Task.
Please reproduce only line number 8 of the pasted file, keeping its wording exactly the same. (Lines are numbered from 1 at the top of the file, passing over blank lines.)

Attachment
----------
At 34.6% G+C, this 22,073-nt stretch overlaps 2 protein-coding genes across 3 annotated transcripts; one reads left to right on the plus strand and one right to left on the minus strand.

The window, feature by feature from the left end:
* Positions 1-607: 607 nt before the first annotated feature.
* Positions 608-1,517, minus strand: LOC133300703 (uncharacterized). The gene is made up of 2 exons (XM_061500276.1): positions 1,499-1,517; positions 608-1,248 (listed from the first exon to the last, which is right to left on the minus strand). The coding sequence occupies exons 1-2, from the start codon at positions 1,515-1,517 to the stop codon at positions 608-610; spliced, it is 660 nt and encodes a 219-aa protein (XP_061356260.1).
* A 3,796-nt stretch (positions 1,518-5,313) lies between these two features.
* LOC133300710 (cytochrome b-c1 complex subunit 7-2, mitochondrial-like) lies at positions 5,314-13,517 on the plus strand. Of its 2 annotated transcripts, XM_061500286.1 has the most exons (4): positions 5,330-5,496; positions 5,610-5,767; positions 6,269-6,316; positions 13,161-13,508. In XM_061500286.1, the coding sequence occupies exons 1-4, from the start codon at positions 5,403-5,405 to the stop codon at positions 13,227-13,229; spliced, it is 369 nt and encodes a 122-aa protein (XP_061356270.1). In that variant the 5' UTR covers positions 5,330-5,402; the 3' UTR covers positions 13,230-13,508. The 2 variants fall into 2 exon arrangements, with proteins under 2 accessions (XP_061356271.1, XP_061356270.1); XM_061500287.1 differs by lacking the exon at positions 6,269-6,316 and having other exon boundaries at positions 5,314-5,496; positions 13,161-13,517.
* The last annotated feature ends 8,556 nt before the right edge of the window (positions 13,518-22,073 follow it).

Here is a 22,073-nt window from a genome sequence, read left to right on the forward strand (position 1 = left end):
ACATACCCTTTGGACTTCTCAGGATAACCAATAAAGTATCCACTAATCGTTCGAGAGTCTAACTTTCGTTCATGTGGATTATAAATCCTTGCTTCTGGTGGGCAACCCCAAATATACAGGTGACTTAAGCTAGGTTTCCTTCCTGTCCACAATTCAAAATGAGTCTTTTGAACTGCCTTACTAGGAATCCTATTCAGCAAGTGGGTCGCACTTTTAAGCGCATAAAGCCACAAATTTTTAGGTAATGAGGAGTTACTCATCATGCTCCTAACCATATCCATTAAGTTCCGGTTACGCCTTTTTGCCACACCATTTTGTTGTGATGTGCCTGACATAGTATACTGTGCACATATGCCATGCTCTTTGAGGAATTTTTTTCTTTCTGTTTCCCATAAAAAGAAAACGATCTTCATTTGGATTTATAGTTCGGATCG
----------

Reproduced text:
Here is a 22,073-nt window from a genome sequence, read left to right on the forward strand (position 1 = left end):